Mother at center of Maine diner controversy tells her side of story

Tara Carson with her husband. (Courtesy Tara Carson)

Marcy's Diner owner Darla Neuberger received praise from online commenters after defending her decision to yell at a mother and her crying child at her restaurant. Now, the mom is telling her side of the story.

Tara Carson shared her version of the recent encounter with Neuberger in a Washington Post editorial titled "I'm the mom whose encounter with angry Maine diner owner went viral. Here's what happened."

"Making national news was the last thing we expected on our quiet summer getaway to Maine this week," Carson wrote in her op-ed, published on Wednesday.

Carson then went into detail about her family's encounter with Neuberger at the restaurant.The mom said that her 2-year-old daughter was "getting antsy," but not having a meltdown, and she and her husband felt it wasn't necessary to leave.

Carson said that her daughter was still fussy when the food came so she and her husband planned to quickly eat their meals and then leave. That's when Carson says she was abruptly approached by Neuberger.

"Out of nowhere, Marcy's Diner owner Darla Neugebauer threw to-go containers at my husband and yelled, 'Either she goes or you go!'" Carson wrote. "We hadn't seen this woman before and didn't know who she was. She seemed so unprofessional that we didn't take it seriously. Our waitress seemed embarrassed by the owner's behavior too."
Darla Neuberger, owner of Marcy's Diner, says she's not sorry for yelling at a 2-year-old child for crying in her restaurant because it got the girl to be quiet.

Carson said that the Neuberger screamed at her child, saying "you need to shut the hell up!"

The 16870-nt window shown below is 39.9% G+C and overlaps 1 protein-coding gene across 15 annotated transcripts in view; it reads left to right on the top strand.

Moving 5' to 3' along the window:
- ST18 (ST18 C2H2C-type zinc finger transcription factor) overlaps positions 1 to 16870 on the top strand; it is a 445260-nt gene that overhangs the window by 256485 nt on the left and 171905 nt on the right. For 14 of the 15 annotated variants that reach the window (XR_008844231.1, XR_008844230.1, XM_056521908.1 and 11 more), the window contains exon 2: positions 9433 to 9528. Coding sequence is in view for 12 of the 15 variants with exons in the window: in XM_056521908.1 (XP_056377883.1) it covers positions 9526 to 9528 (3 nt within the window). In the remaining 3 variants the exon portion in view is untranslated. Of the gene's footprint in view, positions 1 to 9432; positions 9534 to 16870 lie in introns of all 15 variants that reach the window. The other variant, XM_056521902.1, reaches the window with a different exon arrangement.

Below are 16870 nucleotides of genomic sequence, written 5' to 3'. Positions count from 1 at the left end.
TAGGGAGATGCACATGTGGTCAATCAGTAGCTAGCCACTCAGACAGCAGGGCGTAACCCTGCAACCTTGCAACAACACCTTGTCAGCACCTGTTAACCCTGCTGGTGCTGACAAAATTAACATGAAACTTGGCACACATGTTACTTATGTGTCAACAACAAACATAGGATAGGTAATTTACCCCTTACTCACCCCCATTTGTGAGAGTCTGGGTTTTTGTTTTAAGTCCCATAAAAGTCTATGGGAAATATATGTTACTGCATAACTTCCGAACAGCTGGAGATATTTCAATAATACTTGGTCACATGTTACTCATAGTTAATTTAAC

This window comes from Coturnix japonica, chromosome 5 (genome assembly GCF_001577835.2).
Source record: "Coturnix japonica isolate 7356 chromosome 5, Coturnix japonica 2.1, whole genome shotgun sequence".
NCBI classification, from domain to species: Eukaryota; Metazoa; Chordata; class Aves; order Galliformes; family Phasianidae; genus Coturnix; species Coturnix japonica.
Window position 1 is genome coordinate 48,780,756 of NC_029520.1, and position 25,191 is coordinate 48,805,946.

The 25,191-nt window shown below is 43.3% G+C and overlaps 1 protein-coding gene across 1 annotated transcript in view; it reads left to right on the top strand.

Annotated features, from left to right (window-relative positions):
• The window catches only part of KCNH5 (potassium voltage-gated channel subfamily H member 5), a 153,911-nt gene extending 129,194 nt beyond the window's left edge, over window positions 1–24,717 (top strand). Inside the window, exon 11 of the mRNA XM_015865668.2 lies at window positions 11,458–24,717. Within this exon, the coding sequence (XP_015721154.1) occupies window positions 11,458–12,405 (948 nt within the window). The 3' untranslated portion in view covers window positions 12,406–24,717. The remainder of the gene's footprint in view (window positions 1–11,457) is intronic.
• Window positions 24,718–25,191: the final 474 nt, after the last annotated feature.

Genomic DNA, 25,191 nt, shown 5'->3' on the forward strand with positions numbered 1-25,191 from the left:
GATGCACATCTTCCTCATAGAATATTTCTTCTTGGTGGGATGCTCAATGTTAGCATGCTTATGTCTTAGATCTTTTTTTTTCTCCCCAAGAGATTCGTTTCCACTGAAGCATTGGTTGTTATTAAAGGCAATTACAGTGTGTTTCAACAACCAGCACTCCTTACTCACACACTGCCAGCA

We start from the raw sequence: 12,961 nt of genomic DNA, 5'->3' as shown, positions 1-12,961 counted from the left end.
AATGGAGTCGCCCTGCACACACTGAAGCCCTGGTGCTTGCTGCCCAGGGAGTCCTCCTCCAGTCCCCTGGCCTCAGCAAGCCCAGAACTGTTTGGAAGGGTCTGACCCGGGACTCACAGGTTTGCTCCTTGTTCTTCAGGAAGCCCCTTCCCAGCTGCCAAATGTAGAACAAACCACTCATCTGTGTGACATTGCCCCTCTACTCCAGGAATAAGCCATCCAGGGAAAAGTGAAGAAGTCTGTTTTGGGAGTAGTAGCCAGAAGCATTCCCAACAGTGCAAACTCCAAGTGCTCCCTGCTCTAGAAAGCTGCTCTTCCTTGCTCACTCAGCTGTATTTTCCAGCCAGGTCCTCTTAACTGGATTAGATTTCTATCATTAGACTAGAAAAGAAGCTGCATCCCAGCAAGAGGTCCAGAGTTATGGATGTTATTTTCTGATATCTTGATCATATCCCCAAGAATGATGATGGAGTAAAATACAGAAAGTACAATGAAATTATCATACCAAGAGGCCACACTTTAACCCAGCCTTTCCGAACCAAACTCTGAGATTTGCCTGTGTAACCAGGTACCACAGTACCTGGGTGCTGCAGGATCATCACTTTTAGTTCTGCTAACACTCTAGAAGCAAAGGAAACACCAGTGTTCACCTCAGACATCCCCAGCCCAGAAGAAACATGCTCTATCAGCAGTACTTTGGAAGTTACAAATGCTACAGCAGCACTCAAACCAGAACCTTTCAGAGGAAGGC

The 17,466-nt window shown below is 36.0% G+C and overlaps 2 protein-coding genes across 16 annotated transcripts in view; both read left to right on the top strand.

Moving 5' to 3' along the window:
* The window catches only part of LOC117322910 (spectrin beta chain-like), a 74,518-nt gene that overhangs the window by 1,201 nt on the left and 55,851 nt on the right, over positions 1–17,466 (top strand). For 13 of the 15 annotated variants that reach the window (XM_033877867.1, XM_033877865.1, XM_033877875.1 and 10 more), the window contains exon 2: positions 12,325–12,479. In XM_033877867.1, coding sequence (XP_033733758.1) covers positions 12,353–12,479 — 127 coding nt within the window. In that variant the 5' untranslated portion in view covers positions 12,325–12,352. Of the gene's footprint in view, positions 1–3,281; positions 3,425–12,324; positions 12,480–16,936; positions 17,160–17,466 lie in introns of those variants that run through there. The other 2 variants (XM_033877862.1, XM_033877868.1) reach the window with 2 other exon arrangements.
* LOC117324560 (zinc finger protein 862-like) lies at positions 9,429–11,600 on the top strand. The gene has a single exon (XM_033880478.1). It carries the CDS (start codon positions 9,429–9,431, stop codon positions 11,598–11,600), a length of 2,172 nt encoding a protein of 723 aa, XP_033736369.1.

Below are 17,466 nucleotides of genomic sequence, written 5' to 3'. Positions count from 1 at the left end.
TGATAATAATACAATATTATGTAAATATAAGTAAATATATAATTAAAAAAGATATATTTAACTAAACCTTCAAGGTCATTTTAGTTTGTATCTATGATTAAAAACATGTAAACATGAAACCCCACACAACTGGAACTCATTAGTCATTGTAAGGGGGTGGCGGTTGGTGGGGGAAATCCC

"My husband replied, 'Are you serious? Are you really yelling at a toddler right now?'" Carson wrote. "'As serious as a heart attack,' she said, with fury in her eyes."

The mom later expressed her dismay on the Marcy's Diner Facebook page, which Neuberger then replied to in an expletive-ridden rant. Carson and Neuberger's Facebook comments went viral, sparking a debate on whether the mom or the restaurant owner was in the wrong.

"All of a sudden, thousands of strangers were commenting on my parenting skills," Carson wrote in the Washington Post. "Am I a perfect parent? Certainly not. But I do know that these things happen."

"As parents, we sometimes rely on the kindness and empathy of strangers, who know we're doing the best we can. It's compassion I try to model for my daughter. I wish others would do the same."

Carson's editorial was received with both praise and opposition, similar to her original Facebook post, with some commenters expressing their support for the mom, and others suggesting that Carson was in the wrong by not removing her toddler.

"Scolding the parents is never helpful, and engaging with a mid-tantrum two-year-old on their level is an awful, awful idea," wrote one commenter.

"At least the owner showed some sense of awareness and responsibility about the way she delivered the message she felt needed delivering. I see no such responsibility about you and your family's role whatsoever in the situation," wrote another.
Related Topics:
foodsocietyparentingchildrenfamilyrestaurantsu.s. & world